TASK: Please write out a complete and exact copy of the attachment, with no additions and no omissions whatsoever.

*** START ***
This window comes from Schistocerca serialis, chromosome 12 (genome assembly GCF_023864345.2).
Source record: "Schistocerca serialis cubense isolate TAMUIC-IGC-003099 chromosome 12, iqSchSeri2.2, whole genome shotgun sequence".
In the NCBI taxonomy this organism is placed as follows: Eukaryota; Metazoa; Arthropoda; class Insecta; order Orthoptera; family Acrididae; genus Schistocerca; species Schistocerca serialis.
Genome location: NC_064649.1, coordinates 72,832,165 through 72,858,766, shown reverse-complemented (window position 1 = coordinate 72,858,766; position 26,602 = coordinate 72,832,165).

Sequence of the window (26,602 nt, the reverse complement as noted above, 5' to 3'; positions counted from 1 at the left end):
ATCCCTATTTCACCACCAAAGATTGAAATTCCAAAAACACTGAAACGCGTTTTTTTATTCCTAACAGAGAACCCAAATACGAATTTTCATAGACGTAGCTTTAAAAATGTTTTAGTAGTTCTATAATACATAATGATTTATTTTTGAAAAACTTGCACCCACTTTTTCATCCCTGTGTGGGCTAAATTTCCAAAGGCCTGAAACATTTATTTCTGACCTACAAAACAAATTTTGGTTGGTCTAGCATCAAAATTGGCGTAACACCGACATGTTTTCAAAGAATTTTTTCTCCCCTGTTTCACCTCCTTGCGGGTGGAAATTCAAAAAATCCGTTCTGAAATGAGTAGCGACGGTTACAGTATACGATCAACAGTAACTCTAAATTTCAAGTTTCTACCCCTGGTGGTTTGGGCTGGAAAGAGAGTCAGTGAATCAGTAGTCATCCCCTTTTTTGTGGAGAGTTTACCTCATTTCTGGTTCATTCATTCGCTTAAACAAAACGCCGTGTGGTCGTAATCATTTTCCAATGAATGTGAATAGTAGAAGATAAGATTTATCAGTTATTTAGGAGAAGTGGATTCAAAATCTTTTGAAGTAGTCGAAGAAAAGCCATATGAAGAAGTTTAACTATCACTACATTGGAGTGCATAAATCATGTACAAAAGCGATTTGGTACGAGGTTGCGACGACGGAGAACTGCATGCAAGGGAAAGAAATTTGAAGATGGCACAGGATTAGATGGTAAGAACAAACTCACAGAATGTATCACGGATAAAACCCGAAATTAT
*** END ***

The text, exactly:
This window comes from Schistocerca serialis, chromosome 12 (genome assembly GCF_023864345.2).
Source record: "Schistocerca serialis cubense isolate TAMUIC-IGC-003099 chromosome 12, iqSchSeri2.2, whole genome shotgun sequence".
In the NCBI taxonomy this organism is placed as follows: Eukaryota; Metazoa; Arthropoda; class Insecta; order Orthoptera; family Acrididae; genus Schistocerca; species Schistocerca serialis.
Genome location: NC_064649.1, coordinates 72,832,165 through 72,858,766, shown reverse-complemented (window position 1 = coordinate 72,858,766; position 26,602 = coordinate 72,832,165).

Sequence of the window (26,602 nt, the reverse complement as noted above, 5' to 3'; positions counted from 1 at the left end):
ATCCCTATTTCACCACCAAAGATTGAAATTCCAAAAACACTGAAACGCGTTTTTTTATTCCTAACAGAGAACCCAAATACGAATTTTCATAGACGTAGCTTTAAAAATGTTTTAGTAGTTCTATAATACATAATGATTTATTTTTGAAAAACTTGCACCCACTTTTTCATCCCTGTGTGGGCTAAATTTCCAAAGGCCTGAAACATTTATTTCTGACCTACAAAACAAATTTTGGTTGGTCTAGCATCAAAATTGGCGTAACACCGACATGTTTTCAAAGAATTTTTTCTCCCCTGTTTCACCTCCTTGCGGGTGGAAATTCAAAAAATCCGTTCTGAAATGAGTAGCGACGGTTACAGTATACGATCAACAGTAACTCTAAATTTCAAGTTTCTACCCCTGGTGGTTTGGGCTGGAAAGAGAGTCAGTGAATCAGTAGTCATCCCCTTTTTTGTGGAGAGTTTACCTCATTTCTGGTTCATTCATTCGCTTAAACAAAACGCCGTGTGGTCGTAATCATTTTCCAATGAATGTGAATAGTAGAAGATAAGATTTATCAGTTATTTAGGAGAAGTGGATTCAAAATCTTTTGAAGTAGTCGAAGAAAAGCCATATGAAGAAGTTTAACTATCACTACATTGGAGTGCATAAATCATGTACAAAAGCGATTTGGTACGAGGTTGCGACGACGGAGAACTGCATGCAAGGGAAAGAAATTTGAAGATGGCACAGGATTAGATGGTAAGAACAAACTCACAGAATGTATCACGGATAAAACCCGAAATTAT